Hong Kong protests: Trump says that Beijing's handling of anti-government demonstrations could affect trade talks with China

South China Morning Post

The US President said it would be a 'bad' thing for negotiations and denied reports that he promised Xi Jinping he would stay silent on HK

South China Morning Post |

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Donald Trump takes questions from White House reporters in Washington on Monday.

US President Donald Trump said that trade talks with China could be impacted if anything "bad" happened with the way authorities are handling anti-govermnment protests in Hong Kong.

Addressing reporters at the White House on Monday, Trump offered no elaboration on what would constitute something “bad”, but he called on Beijing to deal with the protests in a “peaceful” and “humane” manner.

Defying mask ban, tens of thousands of Hongkongers hold weekend demonstrations

“If anything happened bad, I think that would be a very bad thing for the [trade] negotiation[s],” said Trump. “I think politically it would be very tough, maybe for us and maybe for some others and maybe for [Chinese President Xi Jinping]”.

The US leader also denied media reports that he had promised to Xi during a telephone call earlier this year that he would remain silent on the protests in Hong Kong while trade negotiations were ongoing.

CNN reported last week that records of the June call were placed in a highly-classified filing system, limiting the number of White House officials able to access them.

US President Trump and Chinese President Xi Jinping have led their countries through an ever-worsening trade war.
Photo: AFP

High-level trade negotiations, led on the Chinese side by vice premier Liu He, are set to kick off on Thursday in Washington, days before an increase in US tariffs on US$250 billion of Chinese goods goes into effect.

During Monday’s remarks, which followed the signing of a US-Japan trade deal, Trump went from optimism and pessimism about the likelihood of a deal emerging from those talks.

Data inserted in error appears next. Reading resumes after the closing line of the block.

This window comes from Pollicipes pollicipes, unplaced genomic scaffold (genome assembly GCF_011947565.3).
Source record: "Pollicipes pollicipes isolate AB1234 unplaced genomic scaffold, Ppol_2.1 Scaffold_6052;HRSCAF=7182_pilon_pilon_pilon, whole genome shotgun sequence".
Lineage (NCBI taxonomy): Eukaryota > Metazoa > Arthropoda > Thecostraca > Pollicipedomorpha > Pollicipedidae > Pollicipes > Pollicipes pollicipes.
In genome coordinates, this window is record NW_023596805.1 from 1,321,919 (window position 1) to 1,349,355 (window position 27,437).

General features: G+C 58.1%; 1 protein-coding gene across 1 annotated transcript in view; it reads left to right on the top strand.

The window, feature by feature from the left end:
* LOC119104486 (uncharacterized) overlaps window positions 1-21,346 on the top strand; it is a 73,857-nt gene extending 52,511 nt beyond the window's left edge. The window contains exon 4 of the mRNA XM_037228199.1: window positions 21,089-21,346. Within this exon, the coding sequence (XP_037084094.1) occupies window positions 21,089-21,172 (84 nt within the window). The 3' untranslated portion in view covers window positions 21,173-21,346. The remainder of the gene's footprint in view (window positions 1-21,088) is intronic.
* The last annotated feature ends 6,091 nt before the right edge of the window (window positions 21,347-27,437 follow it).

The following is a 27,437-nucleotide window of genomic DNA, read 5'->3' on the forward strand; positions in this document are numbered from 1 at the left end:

“We think there’s a chance that we could do something very substantial,” he said in response to a question about whether he expected any new offers from China’s negotiators. Trump said Liu’s team was coming to Washington “to make a deal”.

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Minutes later, however, his forecast of both sides successfully brokering a comprehensive deal this week had changed to “maybe” and then to “probably unlikely”.

Trump’s position on the Hong Kong protests has also been difficult to pin down.

Trump, who had previously avoided weighing in on the unrest and called it an internal matter for China to handle alone, gave his strongest statement on the situation during the United Nations General Assembly meetings in September, when he warned that how China chose to handle the situation “will say a great deal about its role in the world in the future”.
On Monday, the US leader said that Hong Kong was “very important as a world hub”, and repeated a suggestion he first made in August for Xi to meet personally with “leaders” of the city’s pro-democracy movement, which features no prominent leadership.
Appearing to enjoy the fact that protesting Hong Kongers have waved US flags and brandished signs that made direct references to him, Trump applauded both the “signage” and the “spirit” of demonstrators, and suggested that diminishing crowd sizes on the city’s streets were a sign of progress.
Yet recent weeks have only seen tensions between protesters and police in Hong Kong flare, punctuated by the shootings of two young demonstrators with live police rounds and the enactment over the weekend of emergency laws banning the use of face masks in public.
On Friday, White House economic adviser Larry Kudlow told Bloomberg that the US supported the pro-democracy protests “very strongly”, and said that the movement “could impinge” on this week’s talks.